Authorities fail to investigate break-ins targeting human rights organisations
On 9th February 2018, nine unidentified individuals broke into the Kampala office of Human Rights Awareness and Promotion Forum (HRAPF), a human rights organisation. The two guards on duty were beaten with iron bars and batons and sustained severe injuries. The intruders were blocked from accessing senior management offices by a heavy metal door, and did not steal any of the electronic equipment readily available in the reception area and resource centre.
HRAPF’s office was previously broken into in May 2016, resulting in the death of the guard on duty. To date, no one has been held accountable for the intrusion or for the murder. Rather, the police classified the incident as a random attack. As previously reported on the CIVICUS Monitor, in the last five years, over 30 civil society organisations have had their offices broken into. Despite promises by police to investigate, few of the perpetrators have been held accountable, even in cases where evidence, such as video footage from security cameras, has been available.
HRAPF Offices Broken into Again, Staffers to Camp at Police for Investigation Findings https://t.co/9HlIVQJ9VC— Pride Community Links (@PCommunityLinks) February 11, 2018
On 12th February, HRAPF staff demonstrated in front of a police station in Kampala to demand the police reports and information on the investigations into both office break-ins.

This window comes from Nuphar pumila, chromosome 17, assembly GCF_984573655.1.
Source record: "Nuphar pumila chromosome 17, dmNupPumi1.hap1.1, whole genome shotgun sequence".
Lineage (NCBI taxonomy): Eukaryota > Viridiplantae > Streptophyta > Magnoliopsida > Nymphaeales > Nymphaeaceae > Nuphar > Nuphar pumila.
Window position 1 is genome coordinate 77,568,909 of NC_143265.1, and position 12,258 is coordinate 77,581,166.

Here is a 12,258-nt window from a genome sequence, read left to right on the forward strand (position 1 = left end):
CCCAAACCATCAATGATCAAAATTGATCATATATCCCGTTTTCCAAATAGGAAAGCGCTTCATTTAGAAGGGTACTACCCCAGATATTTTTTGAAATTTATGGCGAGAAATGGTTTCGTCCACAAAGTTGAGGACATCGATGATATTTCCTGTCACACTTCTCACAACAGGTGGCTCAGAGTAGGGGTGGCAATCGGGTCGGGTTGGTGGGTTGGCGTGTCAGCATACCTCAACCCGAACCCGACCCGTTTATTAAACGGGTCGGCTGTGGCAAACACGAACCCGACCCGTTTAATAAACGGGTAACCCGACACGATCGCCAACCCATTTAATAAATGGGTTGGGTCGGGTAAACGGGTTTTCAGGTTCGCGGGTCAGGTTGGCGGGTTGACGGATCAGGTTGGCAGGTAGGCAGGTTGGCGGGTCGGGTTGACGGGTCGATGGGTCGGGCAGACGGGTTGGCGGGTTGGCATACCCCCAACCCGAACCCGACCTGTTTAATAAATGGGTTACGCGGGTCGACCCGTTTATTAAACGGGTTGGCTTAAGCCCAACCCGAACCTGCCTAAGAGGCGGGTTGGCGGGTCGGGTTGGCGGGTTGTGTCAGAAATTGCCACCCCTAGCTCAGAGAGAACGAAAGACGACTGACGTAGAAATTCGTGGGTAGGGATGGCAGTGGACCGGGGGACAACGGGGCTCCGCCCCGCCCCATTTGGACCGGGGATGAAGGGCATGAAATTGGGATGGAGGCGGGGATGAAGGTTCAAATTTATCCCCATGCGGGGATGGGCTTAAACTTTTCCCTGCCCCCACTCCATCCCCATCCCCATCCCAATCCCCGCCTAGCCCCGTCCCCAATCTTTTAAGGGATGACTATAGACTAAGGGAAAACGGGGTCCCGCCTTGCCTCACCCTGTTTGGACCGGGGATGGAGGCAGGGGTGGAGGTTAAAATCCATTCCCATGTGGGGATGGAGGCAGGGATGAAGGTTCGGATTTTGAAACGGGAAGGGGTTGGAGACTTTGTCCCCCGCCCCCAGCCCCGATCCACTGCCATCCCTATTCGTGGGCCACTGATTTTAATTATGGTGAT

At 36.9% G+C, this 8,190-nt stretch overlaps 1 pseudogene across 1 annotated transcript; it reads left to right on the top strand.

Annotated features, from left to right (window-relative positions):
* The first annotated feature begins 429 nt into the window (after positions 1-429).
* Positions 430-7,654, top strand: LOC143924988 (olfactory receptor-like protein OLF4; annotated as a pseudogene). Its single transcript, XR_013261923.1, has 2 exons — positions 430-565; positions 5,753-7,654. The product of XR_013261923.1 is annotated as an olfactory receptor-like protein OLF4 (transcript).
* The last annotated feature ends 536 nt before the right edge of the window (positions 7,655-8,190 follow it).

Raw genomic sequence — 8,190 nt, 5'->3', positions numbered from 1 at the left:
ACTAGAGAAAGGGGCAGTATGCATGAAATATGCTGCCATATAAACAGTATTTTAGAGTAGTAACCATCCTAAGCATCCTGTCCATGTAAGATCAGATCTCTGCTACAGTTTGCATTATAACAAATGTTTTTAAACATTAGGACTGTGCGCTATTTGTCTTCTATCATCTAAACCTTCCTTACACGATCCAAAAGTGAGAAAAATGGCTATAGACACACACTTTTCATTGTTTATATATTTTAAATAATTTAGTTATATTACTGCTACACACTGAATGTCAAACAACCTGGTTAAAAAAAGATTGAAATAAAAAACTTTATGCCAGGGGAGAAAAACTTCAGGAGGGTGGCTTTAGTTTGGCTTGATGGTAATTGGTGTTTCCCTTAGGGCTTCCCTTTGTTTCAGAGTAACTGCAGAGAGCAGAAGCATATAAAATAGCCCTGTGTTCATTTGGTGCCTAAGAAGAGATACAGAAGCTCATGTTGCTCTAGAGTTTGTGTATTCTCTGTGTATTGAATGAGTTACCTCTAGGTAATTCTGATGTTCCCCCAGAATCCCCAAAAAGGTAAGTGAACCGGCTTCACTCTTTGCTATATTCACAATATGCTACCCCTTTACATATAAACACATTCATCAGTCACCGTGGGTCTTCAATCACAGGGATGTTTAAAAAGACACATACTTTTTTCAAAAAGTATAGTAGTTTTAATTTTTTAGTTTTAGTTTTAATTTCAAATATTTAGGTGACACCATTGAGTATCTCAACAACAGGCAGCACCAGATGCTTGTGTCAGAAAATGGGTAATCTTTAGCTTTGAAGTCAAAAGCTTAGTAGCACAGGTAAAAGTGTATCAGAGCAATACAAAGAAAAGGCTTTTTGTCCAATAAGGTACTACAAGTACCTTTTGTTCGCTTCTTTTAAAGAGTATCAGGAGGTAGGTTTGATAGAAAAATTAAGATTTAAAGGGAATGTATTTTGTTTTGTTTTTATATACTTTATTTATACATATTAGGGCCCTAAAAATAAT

To that end, Frontline Defenders has also urged the government to:
“Carry out an immediate, thorough and impartial investigation into the break-in at HRAPF’s offices, with a view to publishing the results and bringing those responsible to justice in accordance with international standards [and] consult HRAPF on their physical and psychological security needs in order to assess the most appropriate protection measures to be taken”.
According to the Human Rights Defenders Network, Kulihoshi Musikami Pecos, an exiled Congolese human right activist and Executive Director of the Foundation People for Peace and Defense of Human Rights, a refugee-led organisation based in Kampala, was abducted on 14th February 2018 by unknown individuals. He was found a day later at the Old Kampala police station. It is unclear what charges have been brought against him, if any. He was released a week later on bond.
Feels like day one all over again. Get your copy of Red Pepper now on sale across the country. pic.twitter.com/AydSwxCa4F— Red Pepper Uganda (@RedPepperUG) January 29, 2018
Copies of the Red Pepper, a popular tabloid, were back on newsstands as of 29th January, after the editorial staff and directors were pardoned by President Museveni. As previously reported on the CIVICUS Monitor, the newspaper's offices were raided, production halted, and some staff detained for two months after publishing a story alleging a plot by Uganda to topple Rwandan President Paul Kagame. Eight staff have since been charged with libel, computer misuse and publishing a story that compromises national security. The trial was still ongoing at the time of writing.